Let's keep going... #13, the answer states "An apple core is biodegradable - if it has a chance to break down before a squirrel eats it!". Duh. Biodegradable is defined as "capable of being decomposed by bacteria or other living organisms", but I guess a squirrel is not a living organism.

Question #18 asks "When the last of an animal has died off, that animal is considered", but judging by their answers, they meant to say "When the last animal of a species has died off, the species is considered", but what's a bit of confusion between friends - it's just a science quiz after all..

If you give the wrong answer, for question #19, the response is "The correct answer is False." Frankly, I was confused before.  Now I'm even more confusing. The answer continues with "weight measures the pull of gravity on an object". It's a simple science error.. Weight measures the effect of gravity, but saying it measures the 'pull of gravity on an object' is not scientifically accurate. Both objects are 'pulling' on each other.

Question 20 gives the wrong question, and then matches it with a wrong answer.  The question is "20. What are the three states of matter?", but Wikipedia tells us that "Four states of matter are observable in everyday life: solid, liquid, gas, and plasma." I'm not that fond of Wikipedia, but they can get some facts right.

Answer 24 says "Precipitation is water released from clouds. Although rain is the most common, snow and hail are other types of precipitation." Duh.  I hate to get technical (no, acutally I don't, and this is a 'science quiz' after all).  But. Dogs are animals. But animals are not dogs. Water released from the clouds is precipitation.  But precipitation is not 'water released from the clouds'.

#28 makes a minor technical English error, in an answer that includes "There are 16 oz. in a pound." Oz is an abbreviation, not an acronym.  Correct scientific English would state: "There are 16 oz in a pound."

Question 30 asks "What is the name for the explosion that began the universe?", but LiveScience.Com advises "Though the term may sound like the universe began with a giant explosion, many scientists say that's not part of the theory. An explosion implies that something exploded, or expanded, from one center point outward into space. In fact, the Big Bang theory suggests that space itself expanded."

Question 34 asks and answers "The galaxy closest to ours is called...." "The correct answer is Andromeda"  But Wikipedia's list of known galaxies puts Andromeda number 23, 22 from our galaxy, the Milky Way.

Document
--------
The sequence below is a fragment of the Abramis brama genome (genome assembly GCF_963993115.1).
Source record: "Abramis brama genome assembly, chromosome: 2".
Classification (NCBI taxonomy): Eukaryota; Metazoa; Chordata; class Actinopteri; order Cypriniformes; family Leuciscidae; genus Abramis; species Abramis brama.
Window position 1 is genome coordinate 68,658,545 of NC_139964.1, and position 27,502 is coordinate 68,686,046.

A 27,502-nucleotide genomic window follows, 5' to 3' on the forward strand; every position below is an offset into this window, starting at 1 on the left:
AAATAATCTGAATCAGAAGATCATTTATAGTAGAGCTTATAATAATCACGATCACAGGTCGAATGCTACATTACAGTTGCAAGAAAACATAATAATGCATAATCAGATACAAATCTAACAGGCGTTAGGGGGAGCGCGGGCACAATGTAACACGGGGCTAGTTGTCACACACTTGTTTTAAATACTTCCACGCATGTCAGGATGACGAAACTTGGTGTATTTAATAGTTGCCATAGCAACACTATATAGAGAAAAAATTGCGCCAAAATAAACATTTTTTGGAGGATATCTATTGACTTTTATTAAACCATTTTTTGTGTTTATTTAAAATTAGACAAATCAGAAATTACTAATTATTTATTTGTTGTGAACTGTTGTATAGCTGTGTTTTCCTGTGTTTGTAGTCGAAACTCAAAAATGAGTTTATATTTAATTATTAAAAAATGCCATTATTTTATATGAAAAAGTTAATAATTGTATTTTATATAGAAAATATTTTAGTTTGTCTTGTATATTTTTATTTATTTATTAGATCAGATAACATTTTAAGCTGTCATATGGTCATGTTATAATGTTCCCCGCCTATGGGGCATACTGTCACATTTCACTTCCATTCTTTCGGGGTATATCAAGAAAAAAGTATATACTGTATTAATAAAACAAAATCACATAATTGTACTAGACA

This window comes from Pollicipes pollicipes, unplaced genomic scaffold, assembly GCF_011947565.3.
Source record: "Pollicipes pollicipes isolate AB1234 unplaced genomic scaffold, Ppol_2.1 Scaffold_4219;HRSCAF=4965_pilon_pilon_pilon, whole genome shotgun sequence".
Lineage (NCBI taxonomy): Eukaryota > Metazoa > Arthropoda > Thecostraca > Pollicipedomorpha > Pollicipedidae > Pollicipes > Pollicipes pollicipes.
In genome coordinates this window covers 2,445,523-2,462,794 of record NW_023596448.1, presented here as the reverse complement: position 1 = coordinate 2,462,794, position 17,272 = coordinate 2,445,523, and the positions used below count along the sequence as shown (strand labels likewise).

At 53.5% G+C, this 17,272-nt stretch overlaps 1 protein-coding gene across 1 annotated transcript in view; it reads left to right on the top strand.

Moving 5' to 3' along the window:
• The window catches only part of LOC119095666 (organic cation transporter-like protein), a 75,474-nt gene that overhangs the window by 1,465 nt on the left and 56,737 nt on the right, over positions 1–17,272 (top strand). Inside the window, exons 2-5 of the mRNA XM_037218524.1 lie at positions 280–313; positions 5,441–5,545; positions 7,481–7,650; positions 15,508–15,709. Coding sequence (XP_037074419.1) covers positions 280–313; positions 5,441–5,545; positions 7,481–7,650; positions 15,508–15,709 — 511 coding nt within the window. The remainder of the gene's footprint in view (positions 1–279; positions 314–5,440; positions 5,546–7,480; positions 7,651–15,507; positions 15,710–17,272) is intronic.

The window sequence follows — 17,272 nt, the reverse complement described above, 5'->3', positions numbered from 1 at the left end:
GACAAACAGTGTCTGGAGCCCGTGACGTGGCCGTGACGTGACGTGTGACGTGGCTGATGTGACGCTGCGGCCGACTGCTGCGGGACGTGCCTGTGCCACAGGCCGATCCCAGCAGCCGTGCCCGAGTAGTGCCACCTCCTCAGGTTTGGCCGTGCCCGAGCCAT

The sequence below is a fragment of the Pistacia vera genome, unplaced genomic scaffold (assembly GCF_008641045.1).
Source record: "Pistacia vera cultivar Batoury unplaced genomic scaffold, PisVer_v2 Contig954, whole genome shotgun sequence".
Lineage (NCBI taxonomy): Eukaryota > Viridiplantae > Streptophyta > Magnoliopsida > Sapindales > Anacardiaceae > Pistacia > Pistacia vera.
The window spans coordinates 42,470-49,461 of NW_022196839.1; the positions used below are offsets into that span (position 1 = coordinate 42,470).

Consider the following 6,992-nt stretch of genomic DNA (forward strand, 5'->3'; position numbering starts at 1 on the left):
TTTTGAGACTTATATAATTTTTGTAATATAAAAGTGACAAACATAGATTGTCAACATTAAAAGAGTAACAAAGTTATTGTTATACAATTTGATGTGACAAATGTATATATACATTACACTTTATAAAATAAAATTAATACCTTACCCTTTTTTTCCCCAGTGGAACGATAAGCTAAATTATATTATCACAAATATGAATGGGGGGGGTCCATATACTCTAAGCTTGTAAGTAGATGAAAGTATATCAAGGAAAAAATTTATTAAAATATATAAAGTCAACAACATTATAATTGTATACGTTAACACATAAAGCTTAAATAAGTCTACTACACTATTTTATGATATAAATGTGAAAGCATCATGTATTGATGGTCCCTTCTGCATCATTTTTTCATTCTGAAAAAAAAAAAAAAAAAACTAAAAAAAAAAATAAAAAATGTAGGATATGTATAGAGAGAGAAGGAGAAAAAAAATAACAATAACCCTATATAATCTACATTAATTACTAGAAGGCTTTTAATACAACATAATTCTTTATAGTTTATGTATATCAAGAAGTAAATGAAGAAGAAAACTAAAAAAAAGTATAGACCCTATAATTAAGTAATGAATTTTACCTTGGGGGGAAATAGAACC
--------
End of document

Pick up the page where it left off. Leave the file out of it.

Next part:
Answer #36 offers this gem: "The correct answer is Hydrogen. Helium is the second-most abundant element in the universe.Scientists believe the most of the stores of these two elements were created during the Big Bang." It is important, I guess, to know that hydrogen and helium are contained in 'stores'. But don't worry about the English error in the phrase "the most of stores".  Nobody cares.

#40 advises that "The periodic table of elements is arranged by their atomic number."? The table is arranged? Nope.  The elements are arranged.

#44 offers "The odometer records the distance, while the speedometer tells you how many miles per hour that you're driving."  Perhaps not technically incorrect, if you live in the USA.  But in the entire rest of the planet, a speedometer tells you how many kilometers per hour you are travelling.  A more accurate, scientific answer would have stated that "a speedometer tells you have fast you are driving".

#47 asks  Which of these is the scientific name for baking soda? and answers "The correct answer is Sodium bicarbonate. In England, baking soda is referred to as "bicarbonate of soda."  Actually, the scientific, chemical name is sodium hydrogen carbonate. Sodium bicarbonate is a common name, but not the scientific one.

#48 offers total nonsense of a question: "Which of these describes an underground structure that contains groundwater?"  An underground structure? An aquifer (the supposed correct answer) is "An aquifer is an underground layer of water-bearing permeable rock, rock fractures or unconsolidated materials (gravel, sand, or silt) from which groundwater can be extracted using a water well."

#50 offers this question "So what part of the brain controls the involuntary functions of our body, such as breathing or heartbeat?".  So... what's with the 'so'?  Is this science, or bar-room betting? Or did they mean to say "Part of the bring controls the involuntary functions of our body, such as breathing or heartbeat. So what."